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James Taylor's Decision Management

James Taylor

Measuring Agility

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The bloggers here at ebizQ got an interesting question - can one benchmark agility? Joe posted the question on his blog and I heard Sandy Carter of IBM talk about (and blog about) "Key Agility Indicators" - IBM, in turns out, has been trying to establish how to measure agility. I blogged about this before, however, as I don't think IBM is using agility the way I do or the way Joe does. Agility to us, I think, is a measure of responsiveness to change rather than responsiveness to customers or to orders. It is not the time it takes a company to, for instance, restock a product. While that's an interesting thing to measure, it is not agility to me. The time it takes a company to change its reorder approach or a specific product/vendor is, however, a measure of agility. Here are some thoughts on the topic. What do you think?

  • I would argue that agility is the time and cost involved in making a change to the way in which a company behaves and not the time or cost involved in it executing that behavior.
  • A increase in agility means changing systems, people and processes so that it is cheaper and quicker to go from a current, sub-optimal state to a future, more optimal state.
  • Agility is the lag between the first moment when it is theoretically possible for an organization to know it should change its behavior to the moment at which it has successfully done so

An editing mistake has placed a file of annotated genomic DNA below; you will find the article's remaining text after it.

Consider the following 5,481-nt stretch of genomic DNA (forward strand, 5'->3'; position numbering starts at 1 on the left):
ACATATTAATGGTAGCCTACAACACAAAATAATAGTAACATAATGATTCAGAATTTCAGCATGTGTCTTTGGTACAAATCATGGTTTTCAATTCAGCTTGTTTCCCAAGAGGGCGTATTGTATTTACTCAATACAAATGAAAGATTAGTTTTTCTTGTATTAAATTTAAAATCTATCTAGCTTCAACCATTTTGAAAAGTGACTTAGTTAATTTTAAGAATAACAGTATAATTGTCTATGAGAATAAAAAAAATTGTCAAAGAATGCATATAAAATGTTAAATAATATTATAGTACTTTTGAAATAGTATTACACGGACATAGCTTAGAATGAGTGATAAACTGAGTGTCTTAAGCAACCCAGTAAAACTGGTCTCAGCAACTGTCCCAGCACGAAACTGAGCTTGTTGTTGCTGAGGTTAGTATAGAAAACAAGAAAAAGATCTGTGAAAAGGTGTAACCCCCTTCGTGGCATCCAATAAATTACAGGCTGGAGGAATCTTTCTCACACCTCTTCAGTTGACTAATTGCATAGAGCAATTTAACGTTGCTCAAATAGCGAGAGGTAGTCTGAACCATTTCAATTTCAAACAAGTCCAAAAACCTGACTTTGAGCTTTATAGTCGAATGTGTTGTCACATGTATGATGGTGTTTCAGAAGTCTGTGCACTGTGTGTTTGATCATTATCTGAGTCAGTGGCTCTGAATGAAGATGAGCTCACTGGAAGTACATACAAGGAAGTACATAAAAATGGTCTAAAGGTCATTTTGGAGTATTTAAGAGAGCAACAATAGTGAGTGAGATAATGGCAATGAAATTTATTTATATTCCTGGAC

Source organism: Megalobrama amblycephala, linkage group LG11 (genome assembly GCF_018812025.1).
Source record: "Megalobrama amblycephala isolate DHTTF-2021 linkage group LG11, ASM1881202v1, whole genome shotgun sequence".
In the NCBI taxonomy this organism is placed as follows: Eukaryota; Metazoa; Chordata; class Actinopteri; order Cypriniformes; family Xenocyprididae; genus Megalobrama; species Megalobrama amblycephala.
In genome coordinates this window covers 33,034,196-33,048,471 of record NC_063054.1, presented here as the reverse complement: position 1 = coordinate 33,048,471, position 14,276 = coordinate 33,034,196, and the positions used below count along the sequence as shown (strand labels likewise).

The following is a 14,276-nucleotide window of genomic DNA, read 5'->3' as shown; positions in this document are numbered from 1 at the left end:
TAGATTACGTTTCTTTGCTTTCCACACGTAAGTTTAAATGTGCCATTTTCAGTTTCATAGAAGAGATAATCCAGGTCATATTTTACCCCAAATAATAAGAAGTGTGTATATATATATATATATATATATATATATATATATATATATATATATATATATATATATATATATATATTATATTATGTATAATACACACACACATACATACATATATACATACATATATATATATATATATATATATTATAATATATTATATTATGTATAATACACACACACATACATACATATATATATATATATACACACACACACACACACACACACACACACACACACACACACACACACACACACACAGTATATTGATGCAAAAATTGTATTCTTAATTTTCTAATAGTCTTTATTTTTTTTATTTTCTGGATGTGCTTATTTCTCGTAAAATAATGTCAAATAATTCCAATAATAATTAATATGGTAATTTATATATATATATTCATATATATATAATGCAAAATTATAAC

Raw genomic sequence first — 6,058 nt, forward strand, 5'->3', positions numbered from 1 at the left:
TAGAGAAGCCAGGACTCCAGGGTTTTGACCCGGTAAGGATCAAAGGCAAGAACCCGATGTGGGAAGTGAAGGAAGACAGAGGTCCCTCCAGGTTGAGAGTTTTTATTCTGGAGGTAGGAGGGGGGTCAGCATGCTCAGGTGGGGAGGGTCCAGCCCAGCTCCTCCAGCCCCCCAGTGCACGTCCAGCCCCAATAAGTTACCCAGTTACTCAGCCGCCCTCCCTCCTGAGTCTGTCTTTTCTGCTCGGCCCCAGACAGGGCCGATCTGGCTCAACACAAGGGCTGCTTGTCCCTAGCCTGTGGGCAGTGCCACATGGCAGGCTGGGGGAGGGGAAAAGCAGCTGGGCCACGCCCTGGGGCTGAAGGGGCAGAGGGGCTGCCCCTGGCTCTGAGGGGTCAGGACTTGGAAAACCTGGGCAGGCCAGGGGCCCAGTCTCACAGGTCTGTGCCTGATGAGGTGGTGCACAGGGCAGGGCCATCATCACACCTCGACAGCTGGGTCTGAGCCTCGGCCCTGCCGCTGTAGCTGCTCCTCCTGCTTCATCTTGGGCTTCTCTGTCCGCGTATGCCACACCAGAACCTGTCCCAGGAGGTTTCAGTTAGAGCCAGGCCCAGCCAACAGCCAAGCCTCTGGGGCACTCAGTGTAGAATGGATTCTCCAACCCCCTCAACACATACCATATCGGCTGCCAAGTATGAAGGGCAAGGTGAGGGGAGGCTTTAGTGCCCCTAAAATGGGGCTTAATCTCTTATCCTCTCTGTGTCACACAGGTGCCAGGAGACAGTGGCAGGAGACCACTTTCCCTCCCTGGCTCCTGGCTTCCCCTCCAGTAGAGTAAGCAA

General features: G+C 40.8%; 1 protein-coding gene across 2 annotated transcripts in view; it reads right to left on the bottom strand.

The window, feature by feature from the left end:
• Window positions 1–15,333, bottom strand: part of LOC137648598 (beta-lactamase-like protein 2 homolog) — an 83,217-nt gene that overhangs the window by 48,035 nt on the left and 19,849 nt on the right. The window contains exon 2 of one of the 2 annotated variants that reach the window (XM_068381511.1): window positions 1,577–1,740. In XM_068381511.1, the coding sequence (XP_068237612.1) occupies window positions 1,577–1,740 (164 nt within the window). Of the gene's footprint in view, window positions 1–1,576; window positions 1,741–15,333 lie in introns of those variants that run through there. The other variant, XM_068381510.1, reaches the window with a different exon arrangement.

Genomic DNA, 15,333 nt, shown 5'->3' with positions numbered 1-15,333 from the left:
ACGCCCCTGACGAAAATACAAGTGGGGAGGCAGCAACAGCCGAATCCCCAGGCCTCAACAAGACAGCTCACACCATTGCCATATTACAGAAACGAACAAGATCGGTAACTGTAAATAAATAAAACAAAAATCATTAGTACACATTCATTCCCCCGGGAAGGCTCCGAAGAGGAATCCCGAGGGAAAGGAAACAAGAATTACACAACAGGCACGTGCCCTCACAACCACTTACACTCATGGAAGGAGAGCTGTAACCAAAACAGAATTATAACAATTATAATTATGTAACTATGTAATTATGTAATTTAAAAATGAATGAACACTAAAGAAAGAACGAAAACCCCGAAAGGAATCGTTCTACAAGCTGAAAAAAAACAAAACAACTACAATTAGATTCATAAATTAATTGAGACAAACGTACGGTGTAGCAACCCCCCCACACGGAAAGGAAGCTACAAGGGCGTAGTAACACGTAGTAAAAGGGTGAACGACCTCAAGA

• Measuring agility means measuring time to notice that action is required, time to decide what action to take, time to take the action and time to make sure the action has the desired effect.
  • Agility would seem to require performance management, event-based architecture, flexible and changeable systems/services and organizational skills

James Taylor blogs about decision-management technologies such as predictive analytics and business rules, discussing how they deliver agility, improve business processes and bring intelligent automation to SOA.

James Taylor

James Taylor blogs on decision management for ebizQ, and is an independent consultant on decision management, predictive analytics, business rules, and related topics.

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